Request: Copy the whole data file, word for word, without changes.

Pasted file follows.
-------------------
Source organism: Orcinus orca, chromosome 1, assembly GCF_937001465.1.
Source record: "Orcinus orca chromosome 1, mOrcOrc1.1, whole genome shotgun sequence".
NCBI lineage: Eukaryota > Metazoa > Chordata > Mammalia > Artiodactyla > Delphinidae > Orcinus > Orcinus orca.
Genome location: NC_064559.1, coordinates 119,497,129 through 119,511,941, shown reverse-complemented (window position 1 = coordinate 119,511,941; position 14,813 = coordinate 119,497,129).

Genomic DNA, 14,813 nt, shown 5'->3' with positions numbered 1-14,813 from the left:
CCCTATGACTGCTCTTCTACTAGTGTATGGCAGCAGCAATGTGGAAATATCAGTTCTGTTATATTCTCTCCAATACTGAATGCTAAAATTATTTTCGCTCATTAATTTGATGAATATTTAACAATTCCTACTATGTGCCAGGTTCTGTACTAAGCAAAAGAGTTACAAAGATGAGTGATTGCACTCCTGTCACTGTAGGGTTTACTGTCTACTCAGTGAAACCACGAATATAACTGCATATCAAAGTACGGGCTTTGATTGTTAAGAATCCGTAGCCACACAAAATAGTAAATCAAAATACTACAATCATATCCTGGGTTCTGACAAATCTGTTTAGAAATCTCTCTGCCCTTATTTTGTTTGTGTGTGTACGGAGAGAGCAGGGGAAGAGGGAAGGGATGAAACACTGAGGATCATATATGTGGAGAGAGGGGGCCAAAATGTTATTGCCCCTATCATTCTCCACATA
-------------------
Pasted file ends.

Source organism: Orcinus orca, chromosome 1, assembly GCF_937001465.1.
Source record: "Orcinus orca chromosome 1, mOrcOrc1.1, whole genome shotgun sequence".
NCBI lineage: Eukaryota > Metazoa > Chordata > Mammalia > Artiodactyla > Delphinidae > Orcinus > Orcinus orca.
Genome location: NC_064559.1, coordinates 119,497,129 through 119,511,941, shown reverse-complemented (window position 1 = coordinate 119,511,941; position 14,813 = coordinate 119,497,129).

Genomic DNA, 14,813 nt, shown 5'->3' with positions numbered 1-14,813 from the left:
CCCTATGACTGCTCTTCTACTAGTGTATGGCAGCAGCAATGTGGAAATATCAGTTCTGTTATATTCTCTCCAATACTGAATGCTAAAATTATTTTCGCTCATTAATTTGATGAATATTTAACAATTCCTACTATGTGCCAGGTTCTGTACTAAGCAAAAGAGTTACAAAGATGAGTGATTGCACTCCTGTCACTGTAGGGTTTACTGTCTACTCAGTGAAACCACGAATATAACTGCATATCAAAGTACGGGCTTTGATTGTTAAGAATCCGTAGCCACACAAAATAGTAAATCAAAATACTACAATCATATCCTGGGTTCTGACAAATCTGTTTAGAAATCTCTCTGCCCTTATTTTGTTTGTGTGTGTACGGAGAGAGCAGGGGAAGAGGGAAGGGATGAAACACTGAGGATCATATATGTGGAGAGAGGGGGCCAAAATGTTATTGCCCCTATCATTCTCCACATA